Micah Officer is a professor of finance at Loyola Marymount University. His research focuses on corporate finance and corporate governance issues, including capital structure, dividend policy, corporate governance, stockholder voting rights and the contractual features of merger agreements. Micah has published articles in several top-tier finance journals, including the Journal of Financial Economics, Journal of Finance, Journal of Business, and Journal of Corporate Finance. He regularly gives presentations at universities and conferences around the world. Micah is an associate editor of the Journal of Financial Economics, and his paper titled “Inter-firm linkages and the wealth effects of financial distress along the supply chain” (co-authored with M. Hertzel, Z. Li, and K. Rodgers) won the Fama/DFA prize for best capital markets paper published in the Journal of Financial Economics in 2008.
University of Rochester: Ph.D., Finance 2002
University of Rochester: M.S., Applied Economics 1999
University of Auckland: B.C., Finance & Economics 1996
Areas of Expertise (7)
Mergers & Acquisitions
Stockholder Voting Rights
Industry Expertise (3)
Training and Development
The monthly volatility of IPO initial returns is substantial, fluctuates dramatically over time, and is considerably larger during “hot” IPO markets. Consistent with IPO theory, the volatility of initial returns is higher for firms that are more difficult to value because of higher information asymmetry. Our findings highlight underwriters’ difficulty in valuing companies characterized by high uncertainty, and raise serious questions about the efficacy of the traditional firm-commitment IPO process. One implication of our results is that alternate mechanisms, such as auctions, could be beneficial for firms that value price discovery over the auxiliary services provided by underwriters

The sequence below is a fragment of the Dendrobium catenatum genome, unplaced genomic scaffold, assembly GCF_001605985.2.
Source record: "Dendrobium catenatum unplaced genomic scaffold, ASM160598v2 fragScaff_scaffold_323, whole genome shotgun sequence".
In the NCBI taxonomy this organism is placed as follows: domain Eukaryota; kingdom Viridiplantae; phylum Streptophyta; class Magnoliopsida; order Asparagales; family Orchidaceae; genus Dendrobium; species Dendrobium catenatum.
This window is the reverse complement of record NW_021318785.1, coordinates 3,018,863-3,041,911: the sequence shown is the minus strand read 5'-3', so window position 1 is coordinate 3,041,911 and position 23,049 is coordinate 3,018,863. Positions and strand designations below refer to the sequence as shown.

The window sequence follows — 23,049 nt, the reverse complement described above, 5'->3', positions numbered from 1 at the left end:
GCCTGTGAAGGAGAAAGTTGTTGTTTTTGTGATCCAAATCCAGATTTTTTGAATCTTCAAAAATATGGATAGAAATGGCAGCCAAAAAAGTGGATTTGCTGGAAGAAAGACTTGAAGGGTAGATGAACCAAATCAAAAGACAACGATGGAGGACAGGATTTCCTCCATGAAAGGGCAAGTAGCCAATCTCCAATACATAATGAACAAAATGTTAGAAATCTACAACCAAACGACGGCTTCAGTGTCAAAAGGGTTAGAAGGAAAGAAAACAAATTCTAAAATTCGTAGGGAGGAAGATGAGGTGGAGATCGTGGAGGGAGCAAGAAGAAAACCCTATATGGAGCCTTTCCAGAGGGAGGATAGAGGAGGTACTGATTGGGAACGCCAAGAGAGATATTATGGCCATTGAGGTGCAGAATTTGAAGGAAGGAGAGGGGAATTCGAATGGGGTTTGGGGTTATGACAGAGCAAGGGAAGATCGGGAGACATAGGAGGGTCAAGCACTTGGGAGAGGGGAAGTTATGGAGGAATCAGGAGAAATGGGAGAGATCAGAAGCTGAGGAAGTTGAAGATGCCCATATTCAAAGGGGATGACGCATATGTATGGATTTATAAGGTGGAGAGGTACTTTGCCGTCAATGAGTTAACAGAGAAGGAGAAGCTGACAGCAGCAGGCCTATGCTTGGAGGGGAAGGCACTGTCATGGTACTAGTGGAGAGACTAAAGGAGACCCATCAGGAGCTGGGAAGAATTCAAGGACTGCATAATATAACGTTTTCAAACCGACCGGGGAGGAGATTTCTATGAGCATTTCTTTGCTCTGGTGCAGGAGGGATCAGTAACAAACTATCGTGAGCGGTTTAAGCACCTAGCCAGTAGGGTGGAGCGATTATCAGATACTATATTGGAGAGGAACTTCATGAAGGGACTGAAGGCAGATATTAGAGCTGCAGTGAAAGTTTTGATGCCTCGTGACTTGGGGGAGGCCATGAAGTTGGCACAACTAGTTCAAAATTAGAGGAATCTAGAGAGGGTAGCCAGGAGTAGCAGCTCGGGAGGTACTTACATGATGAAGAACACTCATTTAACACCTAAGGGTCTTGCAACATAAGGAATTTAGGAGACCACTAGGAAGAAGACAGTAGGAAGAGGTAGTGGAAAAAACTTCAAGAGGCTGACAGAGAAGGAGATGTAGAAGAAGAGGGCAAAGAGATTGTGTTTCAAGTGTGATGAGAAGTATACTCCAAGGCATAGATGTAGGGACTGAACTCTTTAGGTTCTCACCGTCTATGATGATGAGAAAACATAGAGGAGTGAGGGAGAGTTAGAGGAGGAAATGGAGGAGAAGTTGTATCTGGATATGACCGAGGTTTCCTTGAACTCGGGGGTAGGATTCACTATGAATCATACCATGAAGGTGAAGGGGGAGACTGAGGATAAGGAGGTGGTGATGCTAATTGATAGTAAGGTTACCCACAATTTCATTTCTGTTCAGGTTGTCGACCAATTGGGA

We analyze the pricing and characteristics of club deal leveraged buyouts (LBOs)—those in which two or more private equity partnerships jointly conduct an LBO. Using a comprehensive sample of completed LBOs of U.S. publicly traded targets conducted by prominent private equity firms, we find that target shareholders receive approximately 10% less of pre-bid firm equity value, or roughly 40% lower premiums, in club deals compared to sole-sponsored LBOs. This result is concentrated before 2006 and in target firms with low institutional ownership. These results are robust to controls for target and deal characteristics, including size, Q, measures of risk, and time and industry fixed effects. We find little support for benign motivations for club deals based on capital constraints, diversification motives, or the ability of clubs to obtain favorable debt amounts or prices, but it is possible that the lower pricing of club deals is an inadvertent byproduct of an unobserved benign motivation for club formation.